Please, don’t anyone accuse me of saying that we are saved by works, because that is an impossibility. We are saved by God’s work of salvation in and through his Son. (And, by the way, Son of God in the ancient world was a common title for the king. In fact, Caesar Augustus issued a gospel proclamation announcing his coronation as Emperor, in which he called himself, “Caesar Augustus, Son of God, King of kings, Lord of lords.” He later added the title Savior of the World, after a decisive military victory. Obviously he was not using those words in the way in which most Christians use them, and yet, when the early Christians went out to fulfill the Great Commission, they used those same titles to refer to their King. (And were promptly accused of treason.)
    Speaking of the Great Commission, it is to go and proclaim the Kingdom of God, to make students of everyone, and to immerse them in the Name of God. It is not to go teaching Protestant/Orthodox/Catholic doctrines and making seminary students, baptizing then in the name of Augustine, Aquinas, and Calvin.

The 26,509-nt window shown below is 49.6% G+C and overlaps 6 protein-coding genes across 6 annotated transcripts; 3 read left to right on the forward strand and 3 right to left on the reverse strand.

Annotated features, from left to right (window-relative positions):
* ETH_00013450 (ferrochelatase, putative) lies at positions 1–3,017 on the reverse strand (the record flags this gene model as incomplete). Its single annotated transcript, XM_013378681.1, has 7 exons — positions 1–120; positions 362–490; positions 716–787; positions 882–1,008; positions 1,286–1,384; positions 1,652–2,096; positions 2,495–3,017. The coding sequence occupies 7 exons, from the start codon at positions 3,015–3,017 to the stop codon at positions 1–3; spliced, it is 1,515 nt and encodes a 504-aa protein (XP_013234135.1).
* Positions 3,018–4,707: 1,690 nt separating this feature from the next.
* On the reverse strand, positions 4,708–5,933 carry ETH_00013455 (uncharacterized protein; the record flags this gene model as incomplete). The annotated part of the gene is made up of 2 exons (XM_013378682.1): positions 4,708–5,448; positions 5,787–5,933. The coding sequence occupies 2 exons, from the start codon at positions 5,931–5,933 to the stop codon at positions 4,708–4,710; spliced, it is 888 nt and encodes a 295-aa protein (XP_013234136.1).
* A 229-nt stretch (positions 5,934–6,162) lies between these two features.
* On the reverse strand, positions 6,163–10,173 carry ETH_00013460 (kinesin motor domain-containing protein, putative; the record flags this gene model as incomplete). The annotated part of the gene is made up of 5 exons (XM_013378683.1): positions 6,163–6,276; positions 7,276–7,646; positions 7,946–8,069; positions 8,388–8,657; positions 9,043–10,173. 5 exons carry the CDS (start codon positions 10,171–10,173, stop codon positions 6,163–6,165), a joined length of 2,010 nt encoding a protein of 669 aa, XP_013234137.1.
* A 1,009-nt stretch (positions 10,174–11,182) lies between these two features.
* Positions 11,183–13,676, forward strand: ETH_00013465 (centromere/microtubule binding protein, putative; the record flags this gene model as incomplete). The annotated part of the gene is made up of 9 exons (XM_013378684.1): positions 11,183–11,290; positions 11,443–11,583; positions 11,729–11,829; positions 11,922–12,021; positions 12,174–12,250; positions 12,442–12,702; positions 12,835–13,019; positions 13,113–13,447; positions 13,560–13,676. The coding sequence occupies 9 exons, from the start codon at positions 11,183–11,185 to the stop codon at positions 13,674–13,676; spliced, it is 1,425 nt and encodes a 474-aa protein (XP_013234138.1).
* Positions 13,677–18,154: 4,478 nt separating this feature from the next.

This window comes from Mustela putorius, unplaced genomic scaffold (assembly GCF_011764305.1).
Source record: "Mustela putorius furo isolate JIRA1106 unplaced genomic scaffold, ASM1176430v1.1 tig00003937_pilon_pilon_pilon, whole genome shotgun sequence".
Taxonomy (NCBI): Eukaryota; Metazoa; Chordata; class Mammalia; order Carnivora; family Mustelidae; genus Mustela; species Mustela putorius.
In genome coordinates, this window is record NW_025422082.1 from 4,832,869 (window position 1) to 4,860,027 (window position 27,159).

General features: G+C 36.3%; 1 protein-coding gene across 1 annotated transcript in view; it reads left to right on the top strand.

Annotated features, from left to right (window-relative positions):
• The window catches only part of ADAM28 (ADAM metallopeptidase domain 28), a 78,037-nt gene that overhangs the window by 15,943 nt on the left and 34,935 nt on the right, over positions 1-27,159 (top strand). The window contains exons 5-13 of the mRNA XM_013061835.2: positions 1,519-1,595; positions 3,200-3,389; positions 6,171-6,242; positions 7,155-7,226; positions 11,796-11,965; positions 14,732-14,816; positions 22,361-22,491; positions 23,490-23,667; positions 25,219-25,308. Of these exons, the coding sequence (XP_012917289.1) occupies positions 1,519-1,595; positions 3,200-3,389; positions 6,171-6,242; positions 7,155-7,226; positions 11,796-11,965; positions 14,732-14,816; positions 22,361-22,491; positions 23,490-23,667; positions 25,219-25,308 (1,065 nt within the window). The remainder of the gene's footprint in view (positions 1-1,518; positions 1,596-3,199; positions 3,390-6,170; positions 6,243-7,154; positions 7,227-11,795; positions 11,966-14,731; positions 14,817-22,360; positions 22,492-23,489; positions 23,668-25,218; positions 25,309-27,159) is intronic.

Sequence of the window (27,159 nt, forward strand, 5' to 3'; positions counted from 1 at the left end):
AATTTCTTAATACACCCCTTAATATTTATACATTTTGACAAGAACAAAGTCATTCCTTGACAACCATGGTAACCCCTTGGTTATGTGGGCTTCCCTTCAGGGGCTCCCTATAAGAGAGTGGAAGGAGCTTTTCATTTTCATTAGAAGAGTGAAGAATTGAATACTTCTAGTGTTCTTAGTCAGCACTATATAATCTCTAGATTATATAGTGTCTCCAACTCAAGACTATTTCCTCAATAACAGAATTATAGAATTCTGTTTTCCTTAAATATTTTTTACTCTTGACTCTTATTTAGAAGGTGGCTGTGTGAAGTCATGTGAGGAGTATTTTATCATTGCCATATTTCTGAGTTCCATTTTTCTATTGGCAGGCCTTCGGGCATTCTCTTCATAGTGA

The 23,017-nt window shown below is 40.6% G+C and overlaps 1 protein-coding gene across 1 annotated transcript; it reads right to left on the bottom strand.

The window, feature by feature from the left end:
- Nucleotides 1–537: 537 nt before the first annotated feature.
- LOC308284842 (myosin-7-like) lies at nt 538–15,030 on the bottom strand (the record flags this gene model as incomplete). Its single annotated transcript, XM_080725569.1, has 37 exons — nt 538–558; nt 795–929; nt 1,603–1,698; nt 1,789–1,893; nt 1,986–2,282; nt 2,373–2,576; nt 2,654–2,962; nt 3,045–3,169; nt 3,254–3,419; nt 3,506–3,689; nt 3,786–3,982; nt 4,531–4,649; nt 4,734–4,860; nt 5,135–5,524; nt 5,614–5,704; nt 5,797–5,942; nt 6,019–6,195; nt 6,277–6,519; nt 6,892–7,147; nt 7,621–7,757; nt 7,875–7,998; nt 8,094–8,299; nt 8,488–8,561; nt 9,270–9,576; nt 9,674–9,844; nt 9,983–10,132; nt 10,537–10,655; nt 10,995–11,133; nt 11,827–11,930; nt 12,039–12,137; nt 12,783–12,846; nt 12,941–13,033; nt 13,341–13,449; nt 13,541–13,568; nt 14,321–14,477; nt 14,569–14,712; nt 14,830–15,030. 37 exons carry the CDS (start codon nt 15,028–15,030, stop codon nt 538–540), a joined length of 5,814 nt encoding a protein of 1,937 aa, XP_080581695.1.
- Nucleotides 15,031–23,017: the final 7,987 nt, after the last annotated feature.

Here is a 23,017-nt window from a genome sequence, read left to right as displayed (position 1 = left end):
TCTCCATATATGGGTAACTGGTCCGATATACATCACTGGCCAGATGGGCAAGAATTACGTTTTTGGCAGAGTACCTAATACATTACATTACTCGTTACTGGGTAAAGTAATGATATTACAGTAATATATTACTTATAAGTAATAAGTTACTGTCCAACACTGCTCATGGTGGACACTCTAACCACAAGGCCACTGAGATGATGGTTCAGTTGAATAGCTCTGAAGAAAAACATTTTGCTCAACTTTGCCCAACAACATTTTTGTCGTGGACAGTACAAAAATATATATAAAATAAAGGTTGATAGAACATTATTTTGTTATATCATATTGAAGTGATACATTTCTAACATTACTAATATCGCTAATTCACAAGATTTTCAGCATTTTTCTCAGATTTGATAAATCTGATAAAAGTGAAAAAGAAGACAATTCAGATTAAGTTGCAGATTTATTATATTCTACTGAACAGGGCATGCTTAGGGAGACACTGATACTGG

Whenever Jesus was asked what must be done to inherit life in the age to come (what is often called…

  38. The Pharisees believed in GOD, but their “good works” were dead because they were done to impress people. Satan believes in GOD, but does no “good works”. Jesus said “for the hour is coming, in which all that are in the graves will hear his voice, (29) And shall come forth; they that have done good, unto the resurrection of life.” John 5:28-29.
    And this is the condemnation, that light is come into the world and men loved darkness rather than light, because their deeds were evil. John 3:19.
    Lip service to GOD is meaningless without the works. If we do the Selfless works required by GOD, I believe this proves our faith, and one may never even profess, verbally, their love for GOD. All selfless “good deeds” are inspired of GOD. These speak volumes of our faith. These prove that we truly abide in Jesus, and abiding in Jesus we abide in GOD. If we abide in GOD, then GOD abides in us. GOD should be made manifest through or everyday/work-a-day lives. Bragging that we know GOD is extremely easy. Loving one another in GOD’s “selfless” will is an entirely different matter.
    The confusion is that Jesus said we must believe on him whom the father sent unto the world. We DO NOT believe on him without “selfless” servitude. This is the will of our Father in heaven.